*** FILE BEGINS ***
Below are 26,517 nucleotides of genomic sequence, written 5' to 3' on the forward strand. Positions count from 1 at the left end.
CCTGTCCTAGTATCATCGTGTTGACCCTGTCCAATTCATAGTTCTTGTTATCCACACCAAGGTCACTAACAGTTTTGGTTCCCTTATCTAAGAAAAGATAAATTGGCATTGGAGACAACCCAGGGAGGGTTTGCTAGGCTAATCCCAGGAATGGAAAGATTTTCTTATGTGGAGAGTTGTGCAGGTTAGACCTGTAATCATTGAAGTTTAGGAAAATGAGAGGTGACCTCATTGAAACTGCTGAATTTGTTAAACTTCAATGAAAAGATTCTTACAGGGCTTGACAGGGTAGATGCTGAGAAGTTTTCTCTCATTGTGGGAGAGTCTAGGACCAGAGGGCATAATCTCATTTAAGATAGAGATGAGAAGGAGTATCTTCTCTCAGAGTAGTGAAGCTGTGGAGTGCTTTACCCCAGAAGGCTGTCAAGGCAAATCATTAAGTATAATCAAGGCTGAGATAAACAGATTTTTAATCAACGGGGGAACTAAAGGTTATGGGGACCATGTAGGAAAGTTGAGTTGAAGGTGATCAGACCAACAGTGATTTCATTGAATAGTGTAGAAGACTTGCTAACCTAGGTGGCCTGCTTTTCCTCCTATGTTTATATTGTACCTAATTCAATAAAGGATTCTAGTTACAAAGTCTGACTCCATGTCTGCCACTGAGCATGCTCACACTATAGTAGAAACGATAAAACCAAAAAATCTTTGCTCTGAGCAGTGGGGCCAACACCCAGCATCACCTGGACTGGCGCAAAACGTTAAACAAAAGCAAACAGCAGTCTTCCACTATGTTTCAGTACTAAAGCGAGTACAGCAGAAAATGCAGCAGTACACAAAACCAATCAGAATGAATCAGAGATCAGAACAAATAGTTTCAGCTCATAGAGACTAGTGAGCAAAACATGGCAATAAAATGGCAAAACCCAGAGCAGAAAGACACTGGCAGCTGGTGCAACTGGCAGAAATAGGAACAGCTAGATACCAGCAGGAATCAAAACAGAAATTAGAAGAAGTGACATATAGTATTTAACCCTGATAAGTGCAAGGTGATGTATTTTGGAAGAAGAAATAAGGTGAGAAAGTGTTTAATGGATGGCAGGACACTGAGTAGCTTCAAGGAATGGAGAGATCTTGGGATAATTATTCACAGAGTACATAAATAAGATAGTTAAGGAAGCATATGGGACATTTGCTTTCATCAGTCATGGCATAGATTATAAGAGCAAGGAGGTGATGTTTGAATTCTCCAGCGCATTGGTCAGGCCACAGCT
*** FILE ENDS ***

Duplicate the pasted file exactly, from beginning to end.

Below are 26,517 nucleotides of genomic sequence, written 5' to 3' on the forward strand. Positions count from 1 at the left end.
CCTGTCCTAGTATCATCGTGTTGACCCTGTCCAATTCATAGTTCTTGTTATCCACACCAAGGTCACTAACAGTTTTGGTTCCCTTATCTAAGAAAAGATAAATTGGCATTGGAGACAACCCAGGGAGGGTTTGCTAGGCTAATCCCAGGAATGGAAAGATTTTCTTATGTGGAGAGTTGTGCAGGTTAGACCTGTAATCATTGAAGTTTAGGAAAATGAGAGGTGACCTCATTGAAACTGCTGAATTTGTTAAACTTCAATGAAAAGATTCTTACAGGGCTTGACAGGGTAGATGCTGAGAAGTTTTCTCTCATTGTGGGAGAGTCTAGGACCAGAGGGCATAATCTCATTTAAGATAGAGATGAGAAGGAGTATCTTCTCTCAGAGTAGTGAAGCTGTGGAGTGCTTTACCCCAGAAGGCTGTCAAGGCAAATCATTAAGTATAATCAAGGCTGAGATAAACAGATTTTTAATCAACGGGGGAACTAAAGGTTATGGGGACCATGTAGGAAAGTTGAGTTGAAGGTGATCAGACCAACAGTGATTTCATTGAATAGTGTAGAAGACTTGCTAACCTAGGTGGCCTGCTTTTCCTCCTATGTTTATATTGTACCTAATTCAATAAAGGATTCTAGTTACAAAGTCTGACTCCATGTCTGCCACTGAGCATGCTCACACTATAGTAGAAACGATAAAACCAAAAAATCTTTGCTCTGAGCAGTGGGGCCAACACCCAGCATCACCTGGACTGGCGCAAAACGTTAAACAAAAGCAAACAGCAGTCTTCCACTATGTTTCAGTACTAAAGCGAGTACAGCAGAAAATGCAGCAGTACACAAAACCAATCAGAATGAATCAGAGATCAGAACAAATAGTTTCAGCTCATAGAGACTAGTGAGCAAAACATGGCAATAAAATGGCAAAACCCAGAGCAGAAAGACACTGGCAGCTGGTGCAACTGGCAGAAATAGGAACAGCTAGATACCAGCAGGAATCAAAACAGAAATTAGAAGAAGTGACATATAGTATTTAACCCTGATAAGTGCAAGGTGATGTATTTTGGAAGAAGAAATAAGGTGAGAAAGTGTTTAATGGATGGCAGGACACTGAGTAGCTTCAAGGAATGGAGAGATCTTGGGATAATTATTCACAGAGTACATAAATAAGATAGTTAAGGAAGCATATGGGACATTTGCTTTCATCAGTCATGGCATAGATTATAAGAGCAAGGAGGTGATGTTTGAATTCTCCAGCGCATTGGTCAGGCCACAGCT